Thomas Rando and Anne Brunet provide a general overview on the process and potential prevention of aging. The topics they cover vary from symptoms of aging to unusual characteristics that seem to prolong longevity.
Stanford Mini Med School is a series arranged and directed by Stanford’s School of Medicine and presented by the Stanford Continuing Studies program.
By Louis Bergeron
STANFORD, Calif. — Communication is critical. Garbled in, garbled out, so to (mis-)speak. Workers who get incomplete instructions produce an incomplete product, and that’s exactly what happens with the stem cells in our aging muscles, according to researchers from the Stanford University School of Medicine.
Their study found that, as we age, the lines of communication to the stem cells of our muscles deteriorate and, without the full instructions, it takes longer for injured muscles to heal. Even then, the repairs aren’t as good. But now that the researchers have uncovered the conduit that conveys the work orders to muscle stem cells, that knowledge could open the door to new therapies for injuries in a host of different tissues.
The findings, from the lab of Thomas Rando, MD, PhD, associate professor of neurology and neurological sciences, suggest stem cells are careful when they undergo cell division so that random mutations in their chromosomes are not passed on to the next generation of stem cells. The results support a much-debated hypothesis proposed in 1975 by Oxford University geneticist John Cairns, PhD. Although other groups have uncovered hints that Cairns was right, Rando’s findings are the most detailed to date.
The results are published in the April 17 issue of the Public Library of Science-Biology.
Rando said no other work he’s done has created as much excitement among his colleagues in the stem cell field. “The lesson from this is that when something seems strange, don’t ignore it. Sometimes what puzzles you turns out to be the most interesting,” he said.
STANFORD, Calif. — A new gene therapy technique that has shown promise in skin disease and hemophilia might one day be useful for treating muscular dystrophy, according to a new study by researchers at Stanford University School of Medicine.
In the study, published online in the Proceedings of the National Academy of Sciences the week of Jan. 2, the researchers used gene therapy to introduce a healthy copy of the gene dystrophin into mice with a condition that mimics muscular dystrophy. The dystrophin gene is mutated and as a result produces a defective protein in the roughly 20,000 people in the United States with the most common form of the disease.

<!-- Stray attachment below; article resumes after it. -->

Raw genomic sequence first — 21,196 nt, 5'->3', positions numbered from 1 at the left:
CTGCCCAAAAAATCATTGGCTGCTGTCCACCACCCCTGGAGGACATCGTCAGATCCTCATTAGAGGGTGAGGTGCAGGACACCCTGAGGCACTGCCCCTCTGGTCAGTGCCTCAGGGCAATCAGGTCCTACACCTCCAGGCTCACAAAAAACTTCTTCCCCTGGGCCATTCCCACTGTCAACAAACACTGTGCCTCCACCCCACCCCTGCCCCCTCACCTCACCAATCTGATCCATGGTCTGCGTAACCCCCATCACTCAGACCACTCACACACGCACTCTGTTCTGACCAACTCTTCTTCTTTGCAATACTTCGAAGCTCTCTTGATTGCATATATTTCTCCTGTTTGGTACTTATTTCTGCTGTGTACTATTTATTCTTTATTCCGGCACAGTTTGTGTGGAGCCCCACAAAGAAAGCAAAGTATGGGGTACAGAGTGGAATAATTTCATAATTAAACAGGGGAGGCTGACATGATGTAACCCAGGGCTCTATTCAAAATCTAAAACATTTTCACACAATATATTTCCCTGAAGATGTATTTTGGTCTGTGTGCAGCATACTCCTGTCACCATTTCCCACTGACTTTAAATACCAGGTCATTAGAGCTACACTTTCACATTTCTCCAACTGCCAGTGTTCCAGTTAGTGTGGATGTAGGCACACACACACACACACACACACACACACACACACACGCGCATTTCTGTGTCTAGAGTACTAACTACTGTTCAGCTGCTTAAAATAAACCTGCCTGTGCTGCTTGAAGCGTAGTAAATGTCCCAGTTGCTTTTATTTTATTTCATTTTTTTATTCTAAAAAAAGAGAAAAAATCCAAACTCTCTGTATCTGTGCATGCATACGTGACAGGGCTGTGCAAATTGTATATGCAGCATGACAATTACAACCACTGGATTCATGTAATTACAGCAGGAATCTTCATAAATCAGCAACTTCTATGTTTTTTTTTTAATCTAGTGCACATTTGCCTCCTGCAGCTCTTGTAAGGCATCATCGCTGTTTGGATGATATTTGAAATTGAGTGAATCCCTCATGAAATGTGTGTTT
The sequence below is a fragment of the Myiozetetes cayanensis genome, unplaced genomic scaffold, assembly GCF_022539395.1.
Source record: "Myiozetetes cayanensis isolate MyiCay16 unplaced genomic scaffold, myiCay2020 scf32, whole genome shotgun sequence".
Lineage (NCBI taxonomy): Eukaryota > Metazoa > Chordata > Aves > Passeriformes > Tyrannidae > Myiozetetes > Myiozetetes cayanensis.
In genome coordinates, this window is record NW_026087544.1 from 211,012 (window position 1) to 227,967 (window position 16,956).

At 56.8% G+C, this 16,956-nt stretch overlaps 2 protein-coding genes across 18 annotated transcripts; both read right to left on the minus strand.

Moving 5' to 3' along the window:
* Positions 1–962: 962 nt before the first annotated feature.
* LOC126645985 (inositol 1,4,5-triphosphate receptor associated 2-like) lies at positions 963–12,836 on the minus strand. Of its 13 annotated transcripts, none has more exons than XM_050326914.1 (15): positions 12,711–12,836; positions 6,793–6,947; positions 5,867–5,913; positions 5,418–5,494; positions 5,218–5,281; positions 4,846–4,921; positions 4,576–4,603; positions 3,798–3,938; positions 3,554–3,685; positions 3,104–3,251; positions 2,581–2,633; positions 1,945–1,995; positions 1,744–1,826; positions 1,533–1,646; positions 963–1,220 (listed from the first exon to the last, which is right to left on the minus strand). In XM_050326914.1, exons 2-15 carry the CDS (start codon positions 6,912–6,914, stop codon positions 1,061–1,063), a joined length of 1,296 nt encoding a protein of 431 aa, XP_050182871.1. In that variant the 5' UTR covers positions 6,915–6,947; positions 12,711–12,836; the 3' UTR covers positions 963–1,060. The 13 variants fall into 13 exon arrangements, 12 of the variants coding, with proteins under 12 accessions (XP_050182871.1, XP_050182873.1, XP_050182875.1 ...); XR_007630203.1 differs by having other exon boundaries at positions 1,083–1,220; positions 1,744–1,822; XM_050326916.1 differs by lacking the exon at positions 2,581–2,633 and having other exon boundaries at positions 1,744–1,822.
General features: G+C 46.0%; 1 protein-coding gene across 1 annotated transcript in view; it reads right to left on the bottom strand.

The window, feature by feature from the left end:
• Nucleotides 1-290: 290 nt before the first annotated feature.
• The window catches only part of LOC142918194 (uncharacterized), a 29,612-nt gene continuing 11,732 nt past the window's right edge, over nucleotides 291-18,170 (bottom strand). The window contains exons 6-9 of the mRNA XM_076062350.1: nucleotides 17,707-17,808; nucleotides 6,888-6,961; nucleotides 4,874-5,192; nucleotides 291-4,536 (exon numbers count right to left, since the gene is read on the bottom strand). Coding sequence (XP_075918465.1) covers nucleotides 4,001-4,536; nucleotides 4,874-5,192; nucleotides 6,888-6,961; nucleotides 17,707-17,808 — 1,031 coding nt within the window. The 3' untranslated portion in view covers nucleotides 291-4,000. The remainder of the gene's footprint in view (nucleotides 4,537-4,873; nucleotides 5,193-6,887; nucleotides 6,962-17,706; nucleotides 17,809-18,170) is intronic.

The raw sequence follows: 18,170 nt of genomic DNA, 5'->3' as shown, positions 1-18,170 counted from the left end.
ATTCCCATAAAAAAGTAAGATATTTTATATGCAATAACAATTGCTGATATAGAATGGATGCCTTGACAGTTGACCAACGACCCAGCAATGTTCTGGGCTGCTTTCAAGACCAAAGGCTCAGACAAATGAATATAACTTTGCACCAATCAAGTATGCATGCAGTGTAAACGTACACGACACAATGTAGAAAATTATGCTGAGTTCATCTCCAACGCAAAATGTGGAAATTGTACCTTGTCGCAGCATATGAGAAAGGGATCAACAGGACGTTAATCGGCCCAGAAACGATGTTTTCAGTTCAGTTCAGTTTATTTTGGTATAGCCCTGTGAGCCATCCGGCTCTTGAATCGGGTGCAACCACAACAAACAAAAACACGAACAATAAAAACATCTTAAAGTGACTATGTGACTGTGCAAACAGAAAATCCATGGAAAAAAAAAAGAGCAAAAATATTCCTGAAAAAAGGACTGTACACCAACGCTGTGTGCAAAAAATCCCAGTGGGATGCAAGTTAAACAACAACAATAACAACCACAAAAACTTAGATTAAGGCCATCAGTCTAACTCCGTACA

BY LOUIS BERGERON
Three School of Medicine scientists, including one jointly appointed with the School of Engineering, are among a select group of 13 researchers nationwide being recognized for their innovative work by the National Institutes of Health. The winners of the NIH Director’s 2005 Pioneer Awards will each receive up to $500,000 annually for five years to help fund their research.
With three winners, Stanford has more awardees this year than any other institution. The NIH announced the winners on Sept. 29. “Although the Pioneer Award is relatively new, it has quickly become one of the most prestigious and important recognitions by the NIH,” said Philip Pizzo, MD, dean of the School of Medicine. “Having three Pioneer Award winners is simply remarkable.”
STANFORD – Any older person can attest that aging muscles don’t heal like young ones. But it turns out that’s not the muscle’s fault. A study in the Feb. 17 issue of Nature shows that it’s old blood that keeps the muscles down.
The study, led by Thomas Rando, MD, PhD, associate professor of neurology and neurological sciences at the Stanford University School of Medicine, built on previous work showing that old muscles have the capacity to repair themselves but fail to do so. Rando and his group studied specialized cells called satellite cells, the muscle stem cells, that dot muscle tissue. These normally lie dormant but come to the rescue in response to damaged muscle-at least they do in young mice and humans.